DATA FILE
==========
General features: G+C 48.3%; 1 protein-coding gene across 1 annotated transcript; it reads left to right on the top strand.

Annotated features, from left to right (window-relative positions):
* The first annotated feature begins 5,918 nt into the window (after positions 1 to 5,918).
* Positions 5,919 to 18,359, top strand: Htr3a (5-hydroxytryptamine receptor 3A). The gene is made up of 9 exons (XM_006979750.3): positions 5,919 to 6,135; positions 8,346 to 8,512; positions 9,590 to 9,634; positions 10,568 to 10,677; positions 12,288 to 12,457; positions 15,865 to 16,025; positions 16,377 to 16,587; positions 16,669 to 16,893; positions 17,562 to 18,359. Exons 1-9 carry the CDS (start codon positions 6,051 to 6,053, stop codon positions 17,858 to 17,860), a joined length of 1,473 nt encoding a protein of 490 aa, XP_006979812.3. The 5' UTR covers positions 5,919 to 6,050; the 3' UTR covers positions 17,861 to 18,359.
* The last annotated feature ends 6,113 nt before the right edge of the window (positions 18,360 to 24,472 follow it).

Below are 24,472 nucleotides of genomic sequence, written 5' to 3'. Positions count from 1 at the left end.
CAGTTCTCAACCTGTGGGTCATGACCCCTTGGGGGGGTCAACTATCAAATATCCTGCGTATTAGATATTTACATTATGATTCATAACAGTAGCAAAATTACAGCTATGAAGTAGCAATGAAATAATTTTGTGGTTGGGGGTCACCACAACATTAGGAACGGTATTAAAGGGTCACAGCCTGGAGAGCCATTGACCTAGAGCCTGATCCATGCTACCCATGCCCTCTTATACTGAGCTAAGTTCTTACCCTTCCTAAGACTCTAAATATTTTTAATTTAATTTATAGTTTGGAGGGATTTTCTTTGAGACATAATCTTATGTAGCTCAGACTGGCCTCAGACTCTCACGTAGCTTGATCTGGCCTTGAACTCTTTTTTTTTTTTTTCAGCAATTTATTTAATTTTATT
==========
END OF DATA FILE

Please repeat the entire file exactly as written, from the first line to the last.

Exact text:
General features: G+C 48.3%; 1 protein-coding gene across 1 annotated transcript; it reads left to right on the top strand.

Annotated features, from left to right (window-relative positions):
* The first annotated feature begins 5,918 nt into the window (after positions 1 to 5,918).
* Positions 5,919 to 18,359, top strand: Htr3a (5-hydroxytryptamine receptor 3A). The gene is made up of 9 exons (XM_006979750.3): positions 5,919 to 6,135; positions 8,346 to 8,512; positions 9,590 to 9,634; positions 10,568 to 10,677; positions 12,288 to 12,457; positions 15,865 to 16,025; positions 16,377 to 16,587; positions 16,669 to 16,893; positions 17,562 to 18,359. Exons 1-9 carry the CDS (start codon positions 6,051 to 6,053, stop codon positions 17,858 to 17,860), a joined length of 1,473 nt encoding a protein of 490 aa, XP_006979812.3. The 5' UTR covers positions 5,919 to 6,050; the 3' UTR covers positions 17,861 to 18,359.
* The last annotated feature ends 6,113 nt before the right edge of the window (positions 18,360 to 24,472 follow it).

Below are 24,472 nucleotides of genomic sequence, written 5' to 3'. Positions count from 1 at the left end.
CAGTTCTCAACCTGTGGGTCATGACCCCTTGGGGGGGTCAACTATCAAATATCCTGCGTATTAGATATTTACATTATGATTCATAACAGTAGCAAAATTACAGCTATGAAGTAGCAATGAAATAATTTTGTGGTTGGGGGTCACCACAACATTAGGAACGGTATTAAAGGGTCACAGCCTGGAGAGCCATTGACCTAGAGCCTGATCCATGCTACCCATGCCCTCTTATACTGAGCTAAGTTCTTACCCTTCCTAAGACTCTAAATATTTTTAATTTAATTTATAGTTTGGAGGGATTTTCTTTGAGACATAATCTTATGTAGCTCAGACTGGCCTCAGACTCTCACGTAGCTTGATCTGGCCTTGAACTCTTTTTTTTTTTTTTCAGCAATTTATTTAATTTTATT